End Game in Iran
James Carafano /
It is past the time that Washington will be able to find a means to resolve the confrontation with Iran that is “all gain, no pain.”
And it should be clear that the fault for this lies clearly with the rulers in Tehran. They have become the single greatest obstacle to peace in the region and bringing freedom, peace, security, and prosperity to their own people. They have directed terrorist acts against other nations, including the Unites States. They have threatened to destroy other countries, including the U.S. They have put their own people at risk by bringing on themselves the enmity of other nations.
On the other hand, for its part, no nation has done more to make the world safe for the Iranian people than the U.S. In the late 1980s, Iran was surrounded by enemies—the Soviet Union, Saddam Hussein, and the Taliban. No nation did more to bring about the downfall of these regimes than the U.S., and no outside nation has done more for the peoples of the Middle East. The U.S. restored the territory of Kuwait, deposed Saddam, and stopped a surge of violence in Iraq that saw the widespread slaughter of innocents.
These are concrete statements of sacrifice made by Americans—to protect ourselves and our interest, for sure, but done in partnership with other nations in the hope of bringing liberty and prosperity to all.
In short, make no mistake: The government of Iran is its own worst enemy.
U.S. strategy toward Iran should begin by being unequivocal in recognizing Israel’s inherent right of self-defense. If the Israelis choose to act, they should know not only that the U.S. supports them but that the U.S. will help them defend against an Iranian attack. Furthermore, the U.S. should warn Iran that if it takes any action against the U.S., we will defend ourselves and take a strong and appropriate response. This unequivocal statement of support is the strongest possible deterrent against Iran acting against the U.S.
At the same time, the U.S. should pursue an integrated package of political and economic measures to bring freedom to the people of Iran. What is needed is an Iranian government that sincerely does not desire nuclear weapons.
There is a role for diplomacy—but not as an excuse for inaction, vague commitments, or the opportunity for Iran to play “rope-a-dope.” Simply arguing to “give diplomacy time to work” is no basis for a strategy at all.
What is the proper role of diplomacy? Tehran should always be given the opportunity to dismantle its weapons programs and undertake an orderly transition of power to a peaceful and legitimate government. But to be clear, diplomacy is not the primary tool for resolving this crisis; it is a lifeline to the regime, offering them a way to mitigate the suffering and danger to the people of Iran. In short, to talk its way out of this situation, Tehran should take significant, dramatic, and verifiable steps before taking any reciprocal action.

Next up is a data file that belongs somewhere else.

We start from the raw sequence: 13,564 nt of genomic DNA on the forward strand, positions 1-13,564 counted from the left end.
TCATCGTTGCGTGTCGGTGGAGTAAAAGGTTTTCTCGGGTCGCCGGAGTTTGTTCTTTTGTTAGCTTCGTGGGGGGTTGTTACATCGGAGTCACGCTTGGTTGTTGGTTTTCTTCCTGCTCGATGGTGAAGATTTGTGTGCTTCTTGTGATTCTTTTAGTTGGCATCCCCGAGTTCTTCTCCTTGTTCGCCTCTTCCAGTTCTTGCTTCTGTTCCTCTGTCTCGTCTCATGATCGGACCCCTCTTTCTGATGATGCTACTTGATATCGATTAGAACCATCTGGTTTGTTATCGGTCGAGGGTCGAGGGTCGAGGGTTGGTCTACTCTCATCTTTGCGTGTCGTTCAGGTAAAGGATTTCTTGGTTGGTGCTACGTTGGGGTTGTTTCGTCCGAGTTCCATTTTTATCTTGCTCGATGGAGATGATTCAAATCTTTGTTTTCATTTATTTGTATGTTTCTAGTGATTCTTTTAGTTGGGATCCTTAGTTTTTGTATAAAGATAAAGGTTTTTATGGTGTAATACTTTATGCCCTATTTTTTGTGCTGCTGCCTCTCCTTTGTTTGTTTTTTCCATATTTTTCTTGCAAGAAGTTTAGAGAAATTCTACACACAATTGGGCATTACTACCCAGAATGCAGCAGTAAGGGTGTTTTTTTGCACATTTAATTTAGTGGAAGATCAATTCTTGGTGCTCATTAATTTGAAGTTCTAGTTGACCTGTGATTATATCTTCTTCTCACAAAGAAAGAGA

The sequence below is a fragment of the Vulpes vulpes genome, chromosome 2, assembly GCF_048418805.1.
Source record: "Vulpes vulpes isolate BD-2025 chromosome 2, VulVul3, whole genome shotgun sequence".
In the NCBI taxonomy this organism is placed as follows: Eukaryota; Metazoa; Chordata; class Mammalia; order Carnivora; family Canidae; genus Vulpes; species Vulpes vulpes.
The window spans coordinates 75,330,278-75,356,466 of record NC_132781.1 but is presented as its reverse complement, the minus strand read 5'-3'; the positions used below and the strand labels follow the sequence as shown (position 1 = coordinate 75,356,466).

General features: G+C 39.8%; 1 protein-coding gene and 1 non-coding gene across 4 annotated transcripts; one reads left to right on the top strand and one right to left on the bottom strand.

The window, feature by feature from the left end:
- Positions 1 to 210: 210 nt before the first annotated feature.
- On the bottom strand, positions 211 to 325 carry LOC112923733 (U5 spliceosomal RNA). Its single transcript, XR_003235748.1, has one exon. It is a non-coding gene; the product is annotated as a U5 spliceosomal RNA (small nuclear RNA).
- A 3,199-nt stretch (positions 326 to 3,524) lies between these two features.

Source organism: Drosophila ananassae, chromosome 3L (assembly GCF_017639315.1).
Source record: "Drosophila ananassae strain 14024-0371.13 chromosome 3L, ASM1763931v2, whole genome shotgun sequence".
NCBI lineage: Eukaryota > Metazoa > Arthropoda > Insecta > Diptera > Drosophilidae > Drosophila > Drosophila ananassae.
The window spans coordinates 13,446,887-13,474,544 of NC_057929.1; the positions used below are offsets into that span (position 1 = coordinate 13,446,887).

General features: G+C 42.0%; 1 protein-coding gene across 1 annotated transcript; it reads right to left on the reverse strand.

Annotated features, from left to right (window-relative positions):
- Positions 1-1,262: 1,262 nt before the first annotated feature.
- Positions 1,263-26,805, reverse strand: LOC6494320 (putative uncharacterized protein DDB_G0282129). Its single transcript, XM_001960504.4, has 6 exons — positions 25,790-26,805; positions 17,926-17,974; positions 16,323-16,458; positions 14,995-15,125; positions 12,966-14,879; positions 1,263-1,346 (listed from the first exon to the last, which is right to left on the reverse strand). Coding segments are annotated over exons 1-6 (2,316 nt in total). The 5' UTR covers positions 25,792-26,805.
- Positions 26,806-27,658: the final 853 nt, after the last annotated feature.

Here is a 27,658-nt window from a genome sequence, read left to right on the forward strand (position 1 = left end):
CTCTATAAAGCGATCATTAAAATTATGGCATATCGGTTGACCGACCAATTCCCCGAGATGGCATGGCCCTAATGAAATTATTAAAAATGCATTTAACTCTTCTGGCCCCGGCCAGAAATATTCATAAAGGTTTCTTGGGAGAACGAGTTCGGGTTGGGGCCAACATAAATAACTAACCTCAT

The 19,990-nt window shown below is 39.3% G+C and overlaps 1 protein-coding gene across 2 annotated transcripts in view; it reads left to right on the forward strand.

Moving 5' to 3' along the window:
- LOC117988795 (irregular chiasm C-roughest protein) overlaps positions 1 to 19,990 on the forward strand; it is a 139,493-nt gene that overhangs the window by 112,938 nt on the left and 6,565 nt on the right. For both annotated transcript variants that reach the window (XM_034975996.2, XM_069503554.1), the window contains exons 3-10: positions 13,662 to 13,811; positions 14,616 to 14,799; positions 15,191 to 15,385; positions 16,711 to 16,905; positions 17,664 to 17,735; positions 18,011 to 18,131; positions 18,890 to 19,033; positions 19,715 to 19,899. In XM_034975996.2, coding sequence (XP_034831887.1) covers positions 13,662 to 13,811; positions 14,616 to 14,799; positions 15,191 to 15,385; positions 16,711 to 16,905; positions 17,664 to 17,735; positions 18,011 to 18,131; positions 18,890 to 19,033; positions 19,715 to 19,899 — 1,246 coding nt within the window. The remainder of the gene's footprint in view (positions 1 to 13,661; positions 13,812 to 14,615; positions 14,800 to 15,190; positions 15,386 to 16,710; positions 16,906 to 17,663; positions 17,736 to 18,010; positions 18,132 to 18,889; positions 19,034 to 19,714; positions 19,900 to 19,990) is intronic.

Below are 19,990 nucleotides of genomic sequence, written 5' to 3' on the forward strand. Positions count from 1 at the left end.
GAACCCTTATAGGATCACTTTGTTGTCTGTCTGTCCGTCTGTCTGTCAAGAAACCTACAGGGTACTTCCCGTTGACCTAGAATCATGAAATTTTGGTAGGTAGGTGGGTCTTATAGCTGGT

Any American strategy should also acknowledge that in any crisis, all sides get a vote and that Tehran will seek to mitigate the impact of sanctions while trying to run out the clock and become an established nuclear power—because then the clock starts over.
In the end, Israel may not act or the regime may not fall before Iran becomes an established nuclear power. Then the U.S. will face a different set of circumstances. Both Republican and Democratic Presidents have stated that a nuclear-armed Iran is unacceptable. The U.S. has to have a robust military presence in Europe and the Middle East to act on that conviction.
Some may believe that such a conviction might encourage Israel to simply “sit on its hands” and let the U.S. do it. Be that as it may, if Iran can threaten the U.S. by having nuclear weapons and the means to deliver them against the U.S. or its allies (and since the regime has threatened us), then we will be forced to act in self-defense. That response would be “strong and appropriate.”
We reserve the right to make that decision once we are convinced that Iran is near the point of no return.
Right now, the most important task is that the U.S. build up a range of robust military capabilities to deal with a variety of contingencies. (Conflicts never go as planned, and you can’t assume that a simple surgical strike will be the answer.) George Marshall said it best: “To preserve peace, prepare for war.”
Finally, Iran might as a last measure attempt to check-mate the U.S. by obtaining assurance of protection from other armed nuclear powers. To deal with this and similar threats, the U.S. needs to adopt a protect-and-defend strategy—including both a robust nuclear deterrent and strong missile defenses.
There are no easy answers—and while many Americans may be wary of confrontation, they should remember that liberty and freedom always carry with them the burden and obligations to protect them.
A clash of arms is always the last course of action—but the best way to avoid conflict is to be clear-eyed and realistic about the challenges being confronted and leaving no doubt over the resolve to act in your own self-defense.